“We are all hopeful that the counterintelligence investigation will not only identify the actions undertake by the Russians but why they were so successful. Knowing this more than anything else is needed to guard against future effective efforts by either the Russians or other intelligence services.”
“In January 2017, the Office of the Director of National Intelligence (ODNI) released a report documenting what the US intelligence community considered to be a dramatic and intentional effort by Russian intelligence to impact the 2016 Presidential election including distribution of stolen emails, social media campaigns, and compromising state and local electoral systems. For the most part, this report was well received by the public and within the U.S. government. However, there were those who were hesitant to fully accept the findings and called into question the integrity and the process of underlying US Intelligence Community members including the CIA, FBI, and NSC.”
“So, what makes this counterintelligence effort by the Russians different from previous efforts and why was it so successful? It may be best to start with just a simple understanding of the basics of an intelligence operation and what Mueller’s counterintelligence investigation may be looking for and finding along the way.”
Russian intelligence’s modus operandi
“An intelligence effort usually has a clear goal of acquiring information, access or influence. With the goal identified, a multi-pronged strategy can be used to accomplish the goal. Individuals and organizations can be targeted with hopes of acquiring specific outcomes. Operations generally begin with a significant amount of research and a solid understanding of the targets. If a specific outcome is the primary goal, a number of individuals may be targeted because of their connection to or influence relating to the ultimate goal.”
“In this effort, tools deployed by an intelligence service may include: the use of recruited or coerced individuals, the undermining and exploitation of systems for conveying information, and the propagation of false information to paint an alternate narrative which benefits the goals of the intelligence effort. These are time tested tools and not new or unique to the Russian services.”
“Even in the most technical of intelligence operations, individuals are often targeted. Knowing an individual’s or an institution’s history is foundational to assessing a target’s anticipated action and responses. As information is developed, the target’s weaknesses come to light. With people, these vulnerabilities can be very personal in nature, such as a desire or need for acclaim or an appreciation of certain things whether that’s money or something less tangible. Personal weaknesses such as infidelity or a propensity for criminal behavior can also be useful when considering vulnerabilities of a target. Greed and arrogance are traits which are incredibly helpful when assessing a target’s weaknesses as they often provide an opening to lure a target into a mutually agreed or coerced relationship. As a result, intelligence operations are generally tailored to maximize and exploit such weaknesses.”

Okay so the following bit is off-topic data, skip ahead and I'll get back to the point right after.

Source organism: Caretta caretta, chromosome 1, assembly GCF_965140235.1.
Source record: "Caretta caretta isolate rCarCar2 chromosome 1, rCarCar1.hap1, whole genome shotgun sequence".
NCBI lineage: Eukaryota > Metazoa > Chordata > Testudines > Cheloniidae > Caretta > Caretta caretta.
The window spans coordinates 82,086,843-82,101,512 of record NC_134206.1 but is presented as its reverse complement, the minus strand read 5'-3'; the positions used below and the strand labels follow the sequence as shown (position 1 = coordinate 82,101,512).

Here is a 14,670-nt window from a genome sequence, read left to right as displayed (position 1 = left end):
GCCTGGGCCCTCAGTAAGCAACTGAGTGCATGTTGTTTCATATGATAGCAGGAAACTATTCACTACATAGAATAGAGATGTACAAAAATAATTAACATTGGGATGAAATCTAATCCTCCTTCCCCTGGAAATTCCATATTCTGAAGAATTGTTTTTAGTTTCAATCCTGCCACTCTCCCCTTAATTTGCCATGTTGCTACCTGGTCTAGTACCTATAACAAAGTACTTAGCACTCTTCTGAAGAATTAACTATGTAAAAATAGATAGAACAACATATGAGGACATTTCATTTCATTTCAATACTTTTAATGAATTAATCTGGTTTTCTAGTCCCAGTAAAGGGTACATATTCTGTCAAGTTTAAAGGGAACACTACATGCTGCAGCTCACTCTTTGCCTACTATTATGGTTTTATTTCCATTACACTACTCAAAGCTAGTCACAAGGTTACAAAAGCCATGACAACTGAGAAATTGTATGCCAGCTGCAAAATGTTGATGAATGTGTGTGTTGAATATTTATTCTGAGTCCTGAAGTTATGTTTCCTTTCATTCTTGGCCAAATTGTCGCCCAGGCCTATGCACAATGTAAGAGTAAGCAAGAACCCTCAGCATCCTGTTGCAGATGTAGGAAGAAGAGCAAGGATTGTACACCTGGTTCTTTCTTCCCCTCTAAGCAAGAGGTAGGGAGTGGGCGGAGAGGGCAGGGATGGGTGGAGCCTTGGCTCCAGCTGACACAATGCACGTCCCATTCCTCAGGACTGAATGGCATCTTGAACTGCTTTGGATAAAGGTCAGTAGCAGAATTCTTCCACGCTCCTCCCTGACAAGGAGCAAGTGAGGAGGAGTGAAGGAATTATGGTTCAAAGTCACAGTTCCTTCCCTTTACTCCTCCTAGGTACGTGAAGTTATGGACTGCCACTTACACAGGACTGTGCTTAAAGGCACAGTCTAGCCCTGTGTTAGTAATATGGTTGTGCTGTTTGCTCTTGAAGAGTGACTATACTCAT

Russian intelligence’s success: access
“Let’s face it. The Russians were effective. They not only successfully engaged with individuals who lacked familiarity or sophistication in intelligence operations but also demonstrated arrogance and neediness. While I am not naming specific persons in this article, I am sure a number of familiar names and faces easily come to mind for readers as well when thinking about individuals who have been of interest to the Special Counsel.”
“While understanding a target of an intelligence operation is foundational, having access to the target is critical. This access can be direct access such as when intelligence services have 1 on 1 contact with a targeted individual or organization. However, the access does not always have to be direct. It can also be indirect access via someone close to the target, for instance a family member. Sometimes having access to someone else close to the target, an exploitable close associate or relative, is even better.”